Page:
“Ironically,” he continued, “the very concept that they belittle, ‘political correctness,’ protects their rights as well.”
For Republican presidential candidates, “political correctness” offers more than mere protection; invoking the term also allows them to say whatever they want, and shrug off whatever they don’t.
“The Republican presidential candidates and the far-right echo chamber have made ‘politically correct’ an all-purpose dismissal for facts and opinions they don’t want to hear,” said Eugene Robinson in a recent op-ed for the Washington Post.
When Donald Trump was fact-checked for wrongly claiming that “thousands and thousands of people” in New Jersey had cheered on 9/11, he cast off the charge as “political correctness.” Similarly, when Ben Carson was challenged for stating that a Muslim should not be president, even though the Constitution prohibits a “religious test” for public office, he dismissed the scrutiny as “political correctness.”
As Kathleen Hall Jamieson, director of the Annenberg Public Policy Center, explained, crying “political correctness” is an easy way for these candidates to dodge criticism for saying something untrue or offensive, while at the same time appealing to their “target audience.”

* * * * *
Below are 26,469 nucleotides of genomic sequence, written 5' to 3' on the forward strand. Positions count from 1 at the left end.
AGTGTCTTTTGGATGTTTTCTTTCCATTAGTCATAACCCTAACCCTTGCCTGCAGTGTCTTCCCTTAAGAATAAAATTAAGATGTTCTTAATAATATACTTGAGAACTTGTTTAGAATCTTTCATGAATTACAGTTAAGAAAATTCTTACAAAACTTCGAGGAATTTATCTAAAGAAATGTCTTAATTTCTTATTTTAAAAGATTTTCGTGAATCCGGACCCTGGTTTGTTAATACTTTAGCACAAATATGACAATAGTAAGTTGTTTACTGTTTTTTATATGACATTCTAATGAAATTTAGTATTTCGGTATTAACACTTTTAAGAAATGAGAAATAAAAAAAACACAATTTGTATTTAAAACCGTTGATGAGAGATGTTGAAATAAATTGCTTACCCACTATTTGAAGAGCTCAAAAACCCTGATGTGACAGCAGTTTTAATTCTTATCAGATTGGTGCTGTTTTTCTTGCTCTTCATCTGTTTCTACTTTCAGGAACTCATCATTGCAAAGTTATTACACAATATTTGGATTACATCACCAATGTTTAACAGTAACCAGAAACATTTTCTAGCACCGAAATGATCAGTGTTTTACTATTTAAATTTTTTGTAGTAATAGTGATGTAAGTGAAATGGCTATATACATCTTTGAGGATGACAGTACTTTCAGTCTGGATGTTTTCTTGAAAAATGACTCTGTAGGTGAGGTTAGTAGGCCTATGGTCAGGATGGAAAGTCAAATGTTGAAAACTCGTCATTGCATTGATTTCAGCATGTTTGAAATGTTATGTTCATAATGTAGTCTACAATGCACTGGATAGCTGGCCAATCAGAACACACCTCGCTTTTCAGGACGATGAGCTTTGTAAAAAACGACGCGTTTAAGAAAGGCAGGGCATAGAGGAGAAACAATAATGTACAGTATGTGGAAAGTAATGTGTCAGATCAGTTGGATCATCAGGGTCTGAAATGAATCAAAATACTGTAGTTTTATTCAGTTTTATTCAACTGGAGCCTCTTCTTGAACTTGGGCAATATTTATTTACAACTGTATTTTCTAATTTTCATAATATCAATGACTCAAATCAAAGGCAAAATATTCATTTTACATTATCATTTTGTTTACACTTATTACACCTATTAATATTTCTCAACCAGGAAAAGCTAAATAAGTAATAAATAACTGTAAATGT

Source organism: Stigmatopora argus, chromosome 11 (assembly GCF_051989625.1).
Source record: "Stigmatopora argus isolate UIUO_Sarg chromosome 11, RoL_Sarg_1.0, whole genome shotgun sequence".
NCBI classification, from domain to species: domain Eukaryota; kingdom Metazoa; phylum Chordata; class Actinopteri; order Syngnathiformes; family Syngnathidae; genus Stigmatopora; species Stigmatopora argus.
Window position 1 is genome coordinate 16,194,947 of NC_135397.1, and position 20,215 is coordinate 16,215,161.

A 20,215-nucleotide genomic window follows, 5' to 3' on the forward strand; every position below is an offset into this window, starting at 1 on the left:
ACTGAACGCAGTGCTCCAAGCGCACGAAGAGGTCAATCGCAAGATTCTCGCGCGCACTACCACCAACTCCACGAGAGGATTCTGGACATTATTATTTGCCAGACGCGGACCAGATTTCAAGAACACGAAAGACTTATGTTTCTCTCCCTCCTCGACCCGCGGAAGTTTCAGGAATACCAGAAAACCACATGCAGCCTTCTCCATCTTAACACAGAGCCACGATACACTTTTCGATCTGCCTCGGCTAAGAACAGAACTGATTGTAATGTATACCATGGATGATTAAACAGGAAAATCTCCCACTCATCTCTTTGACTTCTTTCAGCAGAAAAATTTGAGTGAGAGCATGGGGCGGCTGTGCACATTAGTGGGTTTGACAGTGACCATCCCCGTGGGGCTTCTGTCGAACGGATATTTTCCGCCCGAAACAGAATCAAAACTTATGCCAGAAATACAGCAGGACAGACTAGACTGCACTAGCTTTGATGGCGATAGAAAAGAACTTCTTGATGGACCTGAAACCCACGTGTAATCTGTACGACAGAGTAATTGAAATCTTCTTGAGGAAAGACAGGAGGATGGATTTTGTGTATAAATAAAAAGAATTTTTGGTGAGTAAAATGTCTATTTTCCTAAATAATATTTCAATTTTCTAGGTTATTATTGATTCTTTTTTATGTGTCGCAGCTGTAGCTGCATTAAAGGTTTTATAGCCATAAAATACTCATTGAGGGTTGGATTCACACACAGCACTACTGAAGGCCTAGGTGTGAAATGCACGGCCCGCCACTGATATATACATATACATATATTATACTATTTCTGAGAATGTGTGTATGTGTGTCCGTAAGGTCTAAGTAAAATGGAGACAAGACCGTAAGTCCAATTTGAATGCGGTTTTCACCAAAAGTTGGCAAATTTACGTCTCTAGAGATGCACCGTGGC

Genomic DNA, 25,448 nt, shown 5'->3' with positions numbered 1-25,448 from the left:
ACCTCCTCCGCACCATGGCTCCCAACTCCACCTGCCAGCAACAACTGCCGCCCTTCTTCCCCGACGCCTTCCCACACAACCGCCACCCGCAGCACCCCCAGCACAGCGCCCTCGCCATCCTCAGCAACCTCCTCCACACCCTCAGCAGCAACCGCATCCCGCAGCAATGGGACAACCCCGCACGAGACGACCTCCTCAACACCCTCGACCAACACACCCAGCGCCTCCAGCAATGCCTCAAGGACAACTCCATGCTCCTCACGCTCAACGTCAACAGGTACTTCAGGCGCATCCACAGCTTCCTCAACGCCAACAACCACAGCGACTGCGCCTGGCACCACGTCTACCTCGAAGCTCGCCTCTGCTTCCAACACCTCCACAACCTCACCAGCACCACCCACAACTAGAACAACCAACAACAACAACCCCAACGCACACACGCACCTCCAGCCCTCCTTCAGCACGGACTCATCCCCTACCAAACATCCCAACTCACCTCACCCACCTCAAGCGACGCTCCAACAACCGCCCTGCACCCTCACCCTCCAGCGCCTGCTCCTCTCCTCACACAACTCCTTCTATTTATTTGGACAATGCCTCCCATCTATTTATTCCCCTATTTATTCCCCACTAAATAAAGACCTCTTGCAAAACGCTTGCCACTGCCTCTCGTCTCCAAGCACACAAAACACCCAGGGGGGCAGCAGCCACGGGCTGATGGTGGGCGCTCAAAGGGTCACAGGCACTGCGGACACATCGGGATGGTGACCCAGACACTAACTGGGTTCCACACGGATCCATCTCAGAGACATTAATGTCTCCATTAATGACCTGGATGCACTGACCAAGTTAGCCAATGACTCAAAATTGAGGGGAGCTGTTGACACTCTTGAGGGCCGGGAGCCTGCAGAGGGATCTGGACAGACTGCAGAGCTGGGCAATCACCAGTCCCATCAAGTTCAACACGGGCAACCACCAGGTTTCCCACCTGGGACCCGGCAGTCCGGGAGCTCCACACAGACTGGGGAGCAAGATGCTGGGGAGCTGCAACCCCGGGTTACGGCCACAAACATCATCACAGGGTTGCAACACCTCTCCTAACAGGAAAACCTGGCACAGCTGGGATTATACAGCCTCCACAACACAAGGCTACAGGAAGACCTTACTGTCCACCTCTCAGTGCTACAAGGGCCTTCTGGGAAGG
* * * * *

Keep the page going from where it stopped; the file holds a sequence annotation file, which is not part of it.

“It’s a very convenient line of argument,” said Jamieson. “If someone registers disapproval, instead of defending what you said, you can counter attack by saying that you are in fact the victim of ‘political correctness.’”
At the same time, the charge “becomes an indictment of liberalism,” she continued – a way of saying liberals won’t engage in real issues or solutions because they’re “always afraid that someone is going to be offended.”
For years, the “political correctness” trope has been a favorite among conservative talk radio hosts, said Jamieson. That it’s now being used so pervasively by the candidates themselves might have to do with the particular issues at the forefront of this election – immigration and ISIS, for example — both of which incite strong opinions and often politically incorrect language. It could also be because there are more “outsider” candidates in this race.
“The idea that the left wraps its ideas in a suffocating language of political correctness is a standard Rush Limbaugh line of argument,” Jamieson said. “The fact that this year conservative candidates have invoked that rebuttal more frequently than in the past may reflect the fact that there are more outsider candidates unaccustomed to policing their own public language and, hence, more subject to critique and in need of the ‘political correctness’ rejoinder.”
Editor’s note: This article was originally published on Dec. 5, 2015, and was updated to reflect a Dec. 27 interview with Rep. Peter King on “Fox News Sunday.”